Belarus opposition leader Svetlana Tikhanovskaya is in Switzerland this week to drum up international pressure on President Alexander Lukashenko to resign and negotiate a peaceful transfer of power. Lukashenko was reelected for a sixth term in office on August 9 in an election that was widely seen as fraudulent.
Tikhanovskaya said she will be pressing her case for greater support for her country in her meetings with the president of the Swiss Parliament and with officials of U.N. and private agencies involved in human rights issues.
She said conditions in Belarus continue to deteriorate. Currently, she notes Belarus is holding 207 political prisoners, more than 1,000 criminal cases are pending, and more than 55,000 people have been detained throughout the past months for protesting against the government.
She said people in jail are being subjected to torture, rape and other atrocities. She is calling for the release of all political prisoners and detainees and for perpetrators of crimes to be brought to justice. She is appealing to the United States, the European Union and other countries to put more pressure on Lukashenko to leave office and end the suffering of her people.
“It is up to every country to live their values of democracy. Are they just words for the country or they want to make these words…into action…It is a challenge for all democratic countries just to prove that human rights is not just words for them,” she said.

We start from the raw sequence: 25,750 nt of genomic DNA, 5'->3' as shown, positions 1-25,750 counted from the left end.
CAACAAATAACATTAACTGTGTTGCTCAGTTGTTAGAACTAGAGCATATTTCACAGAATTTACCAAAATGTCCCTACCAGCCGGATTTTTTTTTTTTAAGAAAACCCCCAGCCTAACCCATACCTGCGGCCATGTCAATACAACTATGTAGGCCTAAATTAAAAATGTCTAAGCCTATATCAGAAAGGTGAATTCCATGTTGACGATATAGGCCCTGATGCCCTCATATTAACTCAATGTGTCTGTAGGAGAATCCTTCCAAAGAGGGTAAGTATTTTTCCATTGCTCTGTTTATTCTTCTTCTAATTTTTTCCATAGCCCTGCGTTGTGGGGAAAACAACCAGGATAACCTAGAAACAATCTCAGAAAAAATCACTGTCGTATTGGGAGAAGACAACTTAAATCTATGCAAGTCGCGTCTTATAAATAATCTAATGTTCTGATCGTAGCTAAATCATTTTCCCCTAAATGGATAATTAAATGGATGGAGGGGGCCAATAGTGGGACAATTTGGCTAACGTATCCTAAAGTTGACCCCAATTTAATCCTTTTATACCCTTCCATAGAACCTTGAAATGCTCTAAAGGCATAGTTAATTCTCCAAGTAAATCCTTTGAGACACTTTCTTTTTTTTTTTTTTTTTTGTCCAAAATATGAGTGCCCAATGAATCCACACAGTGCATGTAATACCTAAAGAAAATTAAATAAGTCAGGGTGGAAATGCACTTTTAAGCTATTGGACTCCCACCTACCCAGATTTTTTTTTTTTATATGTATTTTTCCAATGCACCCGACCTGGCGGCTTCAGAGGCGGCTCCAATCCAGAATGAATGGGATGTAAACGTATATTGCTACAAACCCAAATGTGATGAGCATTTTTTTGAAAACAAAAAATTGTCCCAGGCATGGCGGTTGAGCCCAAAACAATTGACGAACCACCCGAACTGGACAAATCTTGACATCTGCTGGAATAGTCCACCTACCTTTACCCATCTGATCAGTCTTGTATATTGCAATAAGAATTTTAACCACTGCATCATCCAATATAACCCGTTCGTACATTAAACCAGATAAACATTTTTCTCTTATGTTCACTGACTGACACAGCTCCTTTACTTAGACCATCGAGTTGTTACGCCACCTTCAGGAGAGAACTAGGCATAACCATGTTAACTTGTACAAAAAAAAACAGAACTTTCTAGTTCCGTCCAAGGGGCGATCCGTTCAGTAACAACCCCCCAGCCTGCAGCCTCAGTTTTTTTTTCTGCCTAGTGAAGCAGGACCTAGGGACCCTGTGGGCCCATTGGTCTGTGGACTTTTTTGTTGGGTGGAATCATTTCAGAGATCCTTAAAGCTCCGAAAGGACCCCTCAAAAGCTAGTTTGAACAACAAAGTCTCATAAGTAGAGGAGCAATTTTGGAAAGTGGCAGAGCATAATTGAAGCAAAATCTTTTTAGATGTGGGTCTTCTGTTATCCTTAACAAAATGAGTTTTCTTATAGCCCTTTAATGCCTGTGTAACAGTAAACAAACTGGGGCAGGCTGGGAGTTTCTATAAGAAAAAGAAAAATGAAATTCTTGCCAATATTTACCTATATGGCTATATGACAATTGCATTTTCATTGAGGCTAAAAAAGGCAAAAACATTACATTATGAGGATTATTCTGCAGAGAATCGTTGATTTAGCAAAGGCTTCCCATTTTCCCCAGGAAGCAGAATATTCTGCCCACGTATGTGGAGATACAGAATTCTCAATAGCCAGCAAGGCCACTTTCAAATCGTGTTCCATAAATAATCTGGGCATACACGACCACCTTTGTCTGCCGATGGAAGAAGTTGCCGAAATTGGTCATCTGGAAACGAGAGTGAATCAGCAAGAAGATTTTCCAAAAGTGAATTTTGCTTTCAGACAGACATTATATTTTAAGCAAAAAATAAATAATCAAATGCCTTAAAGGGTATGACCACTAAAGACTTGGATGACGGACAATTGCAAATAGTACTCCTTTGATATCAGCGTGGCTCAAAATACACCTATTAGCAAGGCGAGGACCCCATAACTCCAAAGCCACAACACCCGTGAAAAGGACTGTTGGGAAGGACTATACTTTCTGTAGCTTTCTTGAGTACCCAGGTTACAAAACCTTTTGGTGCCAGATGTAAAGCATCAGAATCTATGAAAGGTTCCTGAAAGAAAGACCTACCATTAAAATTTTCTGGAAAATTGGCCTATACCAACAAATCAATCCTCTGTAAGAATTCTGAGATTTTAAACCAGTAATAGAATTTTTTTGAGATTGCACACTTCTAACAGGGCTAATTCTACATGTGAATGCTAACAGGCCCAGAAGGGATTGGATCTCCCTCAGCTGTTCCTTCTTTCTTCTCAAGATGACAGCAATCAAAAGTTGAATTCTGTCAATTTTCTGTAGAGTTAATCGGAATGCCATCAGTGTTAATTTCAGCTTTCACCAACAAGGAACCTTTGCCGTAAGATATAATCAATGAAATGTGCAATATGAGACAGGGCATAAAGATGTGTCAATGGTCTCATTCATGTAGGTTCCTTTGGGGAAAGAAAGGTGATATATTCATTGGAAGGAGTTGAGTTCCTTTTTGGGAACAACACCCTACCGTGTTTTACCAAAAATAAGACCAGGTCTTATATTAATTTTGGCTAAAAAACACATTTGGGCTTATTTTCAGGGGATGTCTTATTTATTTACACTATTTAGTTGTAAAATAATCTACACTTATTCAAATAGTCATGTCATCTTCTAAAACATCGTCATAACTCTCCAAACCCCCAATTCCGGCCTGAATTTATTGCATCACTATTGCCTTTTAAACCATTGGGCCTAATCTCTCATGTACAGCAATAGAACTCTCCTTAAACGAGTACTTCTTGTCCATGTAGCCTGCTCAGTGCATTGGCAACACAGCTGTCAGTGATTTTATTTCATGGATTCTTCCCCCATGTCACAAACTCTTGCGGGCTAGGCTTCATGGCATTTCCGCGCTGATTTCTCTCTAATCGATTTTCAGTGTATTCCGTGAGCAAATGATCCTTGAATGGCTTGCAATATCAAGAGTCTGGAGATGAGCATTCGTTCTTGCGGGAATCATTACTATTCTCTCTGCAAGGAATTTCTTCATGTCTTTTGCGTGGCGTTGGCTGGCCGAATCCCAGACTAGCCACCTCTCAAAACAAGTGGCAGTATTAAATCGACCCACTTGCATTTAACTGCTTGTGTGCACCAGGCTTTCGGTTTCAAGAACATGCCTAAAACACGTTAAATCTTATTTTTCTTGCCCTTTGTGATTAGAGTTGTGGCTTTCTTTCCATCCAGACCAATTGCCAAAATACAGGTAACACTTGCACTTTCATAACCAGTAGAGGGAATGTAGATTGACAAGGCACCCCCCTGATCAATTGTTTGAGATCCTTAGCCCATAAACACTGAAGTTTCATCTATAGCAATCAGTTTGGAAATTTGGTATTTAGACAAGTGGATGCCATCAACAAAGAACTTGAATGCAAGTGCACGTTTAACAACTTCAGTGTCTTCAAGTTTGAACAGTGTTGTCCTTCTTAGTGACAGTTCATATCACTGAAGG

Tikhanovskaya said she is in contact with U.S. officials and received a strong message of support from President Biden after his election. She said she hopes to arrange a visit to Washington sometime soon.
While she expresses disappointment in the Kremlin’s support for Lukashenko, she said Belarus has close ties with its Russian neighbor and that will not change. At the same time, she said she sees signs of disaffection emerging toward the regime.
“Putin supported Lukashenko after the election but now we see that Lukashenko is becoming like too expensive for Putin politically and financially…and I am sure that they would prefer Lukashenko to step away,” said Tikhanovskaya.
But she hastens to add, whatever changes occur will happen through peaceful means.
The U.N. Human Rights Council is in session and is expected to adopt a strong resolution on the crisis in Belarus. Tikhanovskaya said she would like the resolution to create a strong group of experts that will monitor conditions in her country and keep world attention focused on the critical situation in Belarus.